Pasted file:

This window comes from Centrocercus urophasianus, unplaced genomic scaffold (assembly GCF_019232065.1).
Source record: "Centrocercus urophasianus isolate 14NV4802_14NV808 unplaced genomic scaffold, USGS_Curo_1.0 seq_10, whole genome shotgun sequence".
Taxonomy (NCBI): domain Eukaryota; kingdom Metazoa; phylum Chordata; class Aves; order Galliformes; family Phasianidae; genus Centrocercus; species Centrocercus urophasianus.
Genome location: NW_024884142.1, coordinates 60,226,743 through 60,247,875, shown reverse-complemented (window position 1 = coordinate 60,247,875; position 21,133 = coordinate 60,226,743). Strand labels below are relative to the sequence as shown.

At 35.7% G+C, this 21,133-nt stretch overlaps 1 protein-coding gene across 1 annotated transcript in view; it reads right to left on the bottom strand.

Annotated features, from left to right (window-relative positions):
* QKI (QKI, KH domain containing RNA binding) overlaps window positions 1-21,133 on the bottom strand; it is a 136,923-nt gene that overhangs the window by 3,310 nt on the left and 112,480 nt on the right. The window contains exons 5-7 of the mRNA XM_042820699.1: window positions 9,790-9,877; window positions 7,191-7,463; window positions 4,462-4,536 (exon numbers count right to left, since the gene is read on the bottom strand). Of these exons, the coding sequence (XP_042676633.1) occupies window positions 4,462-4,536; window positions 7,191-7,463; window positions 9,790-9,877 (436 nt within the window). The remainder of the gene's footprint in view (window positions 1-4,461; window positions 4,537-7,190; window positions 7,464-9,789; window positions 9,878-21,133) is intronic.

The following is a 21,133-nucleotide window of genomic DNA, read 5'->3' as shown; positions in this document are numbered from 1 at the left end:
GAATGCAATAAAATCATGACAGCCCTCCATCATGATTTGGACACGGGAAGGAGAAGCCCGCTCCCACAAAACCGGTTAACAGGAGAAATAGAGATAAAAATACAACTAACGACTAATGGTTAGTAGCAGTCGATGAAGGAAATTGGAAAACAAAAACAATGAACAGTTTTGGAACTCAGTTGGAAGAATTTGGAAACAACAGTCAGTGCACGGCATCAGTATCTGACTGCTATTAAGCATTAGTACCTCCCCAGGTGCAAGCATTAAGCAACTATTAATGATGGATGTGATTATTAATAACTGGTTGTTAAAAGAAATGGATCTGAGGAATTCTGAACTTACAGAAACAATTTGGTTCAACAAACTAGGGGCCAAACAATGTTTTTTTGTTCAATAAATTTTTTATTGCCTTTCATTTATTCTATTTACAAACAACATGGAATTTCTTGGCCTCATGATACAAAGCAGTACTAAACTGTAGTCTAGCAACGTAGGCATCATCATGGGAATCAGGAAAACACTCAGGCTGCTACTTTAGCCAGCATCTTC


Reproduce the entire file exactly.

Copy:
This window comes from Centrocercus urophasianus, unplaced genomic scaffold (assembly GCF_019232065.1).
Source record: "Centrocercus urophasianus isolate 14NV4802_14NV808 unplaced genomic scaffold, USGS_Curo_1.0 seq_10, whole genome shotgun sequence".
Taxonomy (NCBI): domain Eukaryota; kingdom Metazoa; phylum Chordata; class Aves; order Galliformes; family Phasianidae; genus Centrocercus; species Centrocercus urophasianus.
Genome location: NW_024884142.1, coordinates 60,226,743 through 60,247,875, shown reverse-complemented (window position 1 = coordinate 60,247,875; position 21,133 = coordinate 60,226,743). Strand labels below are relative to the sequence as shown.

At 35.7% G+C, this 21,133-nt stretch overlaps 1 protein-coding gene across 1 annotated transcript in view; it reads right to left on the bottom strand.

Annotated features, from left to right (window-relative positions):
* QKI (QKI, KH domain containing RNA binding) overlaps window positions 1-21,133 on the bottom strand; it is a 136,923-nt gene that overhangs the window by 3,310 nt on the left and 112,480 nt on the right. The window contains exons 5-7 of the mRNA XM_042820699.1: window positions 9,790-9,877; window positions 7,191-7,463; window positions 4,462-4,536 (exon numbers count right to left, since the gene is read on the bottom strand). Of these exons, the coding sequence (XP_042676633.1) occupies window positions 4,462-4,536; window positions 7,191-7,463; window positions 9,790-9,877 (436 nt within the window). The remainder of the gene's footprint in view (window positions 1-4,461; window positions 4,537-7,190; window positions 7,464-9,789; window positions 9,878-21,133) is intronic.

The following is a 21,133-nucleotide window of genomic DNA, read 5'->3' as shown; positions in this document are numbered from 1 at the left end:
GAATGCAATAAAATCATGACAGCCCTCCATCATGATTTGGACACGGGAAGGAGAAGCCCGCTCCCACAAAACCGGTTAACAGGAGAAATAGAGATAAAAATACAACTAACGACTAATGGTTAGTAGCAGTCGATGAAGGAAATTGGAAAACAAAAACAATGAACAGTTTTGGAACTCAGTTGGAAGAATTTGGAAACAACAGTCAGTGCACGGCATCAGTATCTGACTGCTATTAAGCATTAGTACCTCCCCAGGTGCAAGCATTAAGCAACTATTAATGATGGATGTGATTATTAATAACTGGTTGTTAAAAGAAATGGATCTGAGGAATTCTGAACTTACAGAAACAATTTGGTTCAACAAACTAGGGGCCAAACAATGTTTTTTTGTTCAATAAATTTTTTATTGCCTTTCATTTATTCTATTTACAAACAACATGGAATTTCTTGGCCTCATGATACAAAGCAGTACTAAACTGTAGTCTAGCAACGTAGGCATCATCATGGGAATCAGGAAAACACTCAGGCTGCTACTTTAGCCAGCATCTTC